Verse 12: Our Human Responsibility
Paul begins with a call to obedience: “Therefore, my beloved, as you have always obeyed, so now, not only as in my presence but much more in my absence…” (v. 12a).
Paul begins by commending the Philippians for their obedience. He has been discipling them, mentoring them and teaching them how to follow Christ, and he is pleased with their progress.
But what if Paul never returns? That is a real possibility, given Paul’s legal predicaments. So he calls them to obey his teaching regardless of his presence.
Paul is looking for unprompted obedience. I once developed a program at our Christian school with the goal of producing in students what we called “unprompted service.” The goal wasn’t just for students to serve but to develop the habit of serving—of being a person who student who sees needs around them and simply serves, unprompted by a leader.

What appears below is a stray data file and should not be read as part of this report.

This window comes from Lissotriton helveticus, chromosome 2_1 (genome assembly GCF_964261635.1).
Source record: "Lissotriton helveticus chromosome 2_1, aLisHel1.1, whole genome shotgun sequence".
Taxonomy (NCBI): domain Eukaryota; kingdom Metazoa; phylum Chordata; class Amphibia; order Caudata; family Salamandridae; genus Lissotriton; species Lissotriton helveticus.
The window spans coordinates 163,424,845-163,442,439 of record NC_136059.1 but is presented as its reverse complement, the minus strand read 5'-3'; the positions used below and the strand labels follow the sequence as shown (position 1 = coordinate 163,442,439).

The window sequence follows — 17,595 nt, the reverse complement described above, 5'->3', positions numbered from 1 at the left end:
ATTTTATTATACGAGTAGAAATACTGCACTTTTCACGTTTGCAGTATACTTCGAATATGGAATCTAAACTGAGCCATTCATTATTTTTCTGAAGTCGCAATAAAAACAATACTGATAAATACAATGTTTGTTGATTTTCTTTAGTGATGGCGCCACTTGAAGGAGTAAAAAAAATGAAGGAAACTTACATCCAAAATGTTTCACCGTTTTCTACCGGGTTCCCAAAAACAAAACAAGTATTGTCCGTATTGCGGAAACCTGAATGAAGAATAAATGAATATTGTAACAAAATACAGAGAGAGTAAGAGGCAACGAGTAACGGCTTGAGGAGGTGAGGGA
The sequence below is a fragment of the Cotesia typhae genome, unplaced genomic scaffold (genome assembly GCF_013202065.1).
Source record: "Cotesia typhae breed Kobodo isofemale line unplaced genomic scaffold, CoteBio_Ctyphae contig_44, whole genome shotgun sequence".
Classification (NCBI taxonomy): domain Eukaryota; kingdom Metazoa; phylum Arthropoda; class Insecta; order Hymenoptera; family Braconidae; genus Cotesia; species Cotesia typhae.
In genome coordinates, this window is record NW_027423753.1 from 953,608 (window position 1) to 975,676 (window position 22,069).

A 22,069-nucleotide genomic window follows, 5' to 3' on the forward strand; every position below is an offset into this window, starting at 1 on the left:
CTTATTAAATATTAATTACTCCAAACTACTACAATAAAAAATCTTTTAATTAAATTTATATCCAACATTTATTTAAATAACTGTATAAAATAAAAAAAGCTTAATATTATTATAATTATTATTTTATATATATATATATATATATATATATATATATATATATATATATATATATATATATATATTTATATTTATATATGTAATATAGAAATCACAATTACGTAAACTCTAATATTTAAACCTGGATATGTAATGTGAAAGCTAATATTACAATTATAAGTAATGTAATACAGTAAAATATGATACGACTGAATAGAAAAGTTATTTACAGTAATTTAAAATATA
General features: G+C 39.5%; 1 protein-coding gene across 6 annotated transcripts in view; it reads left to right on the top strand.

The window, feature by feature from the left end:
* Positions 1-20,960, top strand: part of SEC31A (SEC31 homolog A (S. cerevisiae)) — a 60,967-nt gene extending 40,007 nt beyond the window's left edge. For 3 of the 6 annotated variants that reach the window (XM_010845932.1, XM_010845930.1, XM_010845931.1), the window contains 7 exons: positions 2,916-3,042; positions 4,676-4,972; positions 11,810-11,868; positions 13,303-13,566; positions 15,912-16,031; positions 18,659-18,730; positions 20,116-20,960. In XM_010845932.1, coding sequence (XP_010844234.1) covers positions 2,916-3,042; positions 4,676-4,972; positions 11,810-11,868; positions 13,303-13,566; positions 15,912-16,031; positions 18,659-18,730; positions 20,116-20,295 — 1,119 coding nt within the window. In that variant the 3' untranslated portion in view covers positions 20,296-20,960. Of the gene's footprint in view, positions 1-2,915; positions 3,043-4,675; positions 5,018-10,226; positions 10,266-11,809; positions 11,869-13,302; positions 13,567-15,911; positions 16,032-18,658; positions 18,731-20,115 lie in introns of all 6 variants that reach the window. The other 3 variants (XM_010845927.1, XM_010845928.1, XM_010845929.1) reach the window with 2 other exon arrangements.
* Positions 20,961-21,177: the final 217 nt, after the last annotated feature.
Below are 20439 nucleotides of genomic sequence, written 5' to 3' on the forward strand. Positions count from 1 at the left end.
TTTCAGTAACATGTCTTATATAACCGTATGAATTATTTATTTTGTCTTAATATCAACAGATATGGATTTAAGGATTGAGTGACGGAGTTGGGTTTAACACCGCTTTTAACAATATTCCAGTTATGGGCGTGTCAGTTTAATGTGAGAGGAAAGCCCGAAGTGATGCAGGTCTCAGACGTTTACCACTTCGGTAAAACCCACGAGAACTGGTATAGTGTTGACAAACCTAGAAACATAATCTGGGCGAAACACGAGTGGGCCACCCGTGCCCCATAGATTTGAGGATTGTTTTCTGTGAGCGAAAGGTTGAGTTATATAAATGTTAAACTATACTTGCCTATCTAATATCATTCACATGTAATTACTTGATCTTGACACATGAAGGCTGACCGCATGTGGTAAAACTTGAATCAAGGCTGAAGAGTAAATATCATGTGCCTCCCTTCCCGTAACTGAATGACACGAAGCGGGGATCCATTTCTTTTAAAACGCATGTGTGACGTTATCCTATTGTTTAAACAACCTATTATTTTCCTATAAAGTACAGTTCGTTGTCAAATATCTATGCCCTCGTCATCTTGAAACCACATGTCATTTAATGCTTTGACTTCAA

This is similar to what Paul was looking for. He wanted his Philippian disciples to follow Christ while he was watching and when he wasn’t. He wanted their obedience to Christ to be free from Paul’s prompting.
Paul’s second call was to “work out your own salvation with fear and trembling” (v. 12b).
The day we put our faith in Christ, we obliged ourselves to obey him too. By embracing Jesus Christ as my Savior and Lord, I removed every other god off the throne of my heart and welcomed him to assume the throne of my life. Since then, I have been working out the implications of that decision in my life.
Working out our salvation does not mean we are working for our salvation. No one can receive eternal life by working for it. Rather, as Cole helpfully points out, the only people going to heaven are those who have recognized that they were lost and called out to God to save them through the blood of his Son Jesus. Yet once we receive Christ, we enter the process of sanctification, whereby believers begin adopting and demonstrating their new life in Christ.
In fact, the ultimate aim of evangelism is not simply to avoid hell but to obey everything Jesus has commanded us: “Go, make disciples of all nations, baptizing them in the name of the Father, the Son, and the Holy Spirit, teaching them to observe all that I have commanded you” (Matthew 28:19).